The documentary Wapping: The Workers’ Story recounts a pivotal moment in UK labor history.
If you want a great primer on Fisk, who recently passed away, look to the documentary This is Not a Movie.
The UC Berkeley Art Museum and Pacific Film Archive has digitized hundreds of hours of raw footage by TVTV, a collective of “video freaks” active throughout the 1970s.
Director Ramona Diaz and journalist Maria Ressa discuss their struggles to make A Thousand Cuts, a film about the autocratic president of the Philippines.
The paper’s supposed act of transparency around its endorsement of Amy Klobuchar and Elizabeth Warren was in fact a cynical attempt to drum up interest amid low enthusiasm.
It felt important to visit the Newseum 10 years ago, when every journalist I knew still believed great reporting would always win. Now, in the wake of its recent closure, the delusory nature of that kind of thinking doesn’t get any more obvious.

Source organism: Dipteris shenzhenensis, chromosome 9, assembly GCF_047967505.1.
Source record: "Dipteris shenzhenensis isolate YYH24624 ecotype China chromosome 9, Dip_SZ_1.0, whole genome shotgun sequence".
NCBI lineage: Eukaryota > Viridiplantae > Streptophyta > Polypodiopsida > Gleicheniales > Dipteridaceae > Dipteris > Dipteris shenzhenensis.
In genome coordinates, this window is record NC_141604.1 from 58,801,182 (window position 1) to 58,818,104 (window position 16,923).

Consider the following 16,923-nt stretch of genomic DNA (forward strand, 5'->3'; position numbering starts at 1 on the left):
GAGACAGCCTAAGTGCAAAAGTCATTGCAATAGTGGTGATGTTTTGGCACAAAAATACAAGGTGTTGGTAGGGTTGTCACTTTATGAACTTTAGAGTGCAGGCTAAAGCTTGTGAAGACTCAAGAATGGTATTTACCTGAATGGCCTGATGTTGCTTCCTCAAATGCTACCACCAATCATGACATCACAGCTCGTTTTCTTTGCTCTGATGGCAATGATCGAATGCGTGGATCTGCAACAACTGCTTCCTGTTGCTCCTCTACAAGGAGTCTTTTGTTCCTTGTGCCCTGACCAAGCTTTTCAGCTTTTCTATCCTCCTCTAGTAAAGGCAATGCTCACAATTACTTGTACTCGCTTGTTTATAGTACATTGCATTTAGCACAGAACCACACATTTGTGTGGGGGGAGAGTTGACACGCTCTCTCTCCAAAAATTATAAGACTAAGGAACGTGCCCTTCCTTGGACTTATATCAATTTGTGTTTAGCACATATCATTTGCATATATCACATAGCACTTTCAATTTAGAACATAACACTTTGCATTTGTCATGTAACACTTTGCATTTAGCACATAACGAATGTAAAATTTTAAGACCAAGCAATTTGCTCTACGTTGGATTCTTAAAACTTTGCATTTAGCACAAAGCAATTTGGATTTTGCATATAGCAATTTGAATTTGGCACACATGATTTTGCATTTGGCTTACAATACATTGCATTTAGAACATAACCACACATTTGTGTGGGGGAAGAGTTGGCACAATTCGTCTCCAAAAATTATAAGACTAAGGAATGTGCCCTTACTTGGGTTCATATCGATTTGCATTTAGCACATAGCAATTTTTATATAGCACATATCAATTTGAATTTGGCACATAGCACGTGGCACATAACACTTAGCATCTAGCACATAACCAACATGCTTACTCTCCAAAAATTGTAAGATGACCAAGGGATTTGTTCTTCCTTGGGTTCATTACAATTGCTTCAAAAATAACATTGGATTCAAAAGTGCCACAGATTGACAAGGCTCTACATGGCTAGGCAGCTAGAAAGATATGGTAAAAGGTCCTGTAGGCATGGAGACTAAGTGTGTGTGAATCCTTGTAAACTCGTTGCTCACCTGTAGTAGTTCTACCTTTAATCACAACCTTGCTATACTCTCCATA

The documentary Bellingcat explores the limits and possibilities of activists using social media and public data for investigation.
The Weekly, the paper’s documentary venture with FX, is well made but overly reliant on “Truth” branding.
As more people die but their internet presences linger, we have to find ways to grapple with these documents of who they were.
A heavily footnoted, absolutely depressing but crucial comics series reported by award-winning writer Anne Elizabeth Moore and drawn by artist collective Ladydrawers explores how our apparel purchases affect its majority-women workforce.
No calamity was too chaotic or crime too grotesque for Le Petit Journal to illustrate.
A few weeks ago, the news broke that British newspaper the Independent on Sunday was cutting its cultural critics. Not just visual art, mind you: theater, music, TV, etc. The paper would lose all of its professional critics, and the arts section, until then called “The Critics,” would be renamed. The paper initially declined to comment.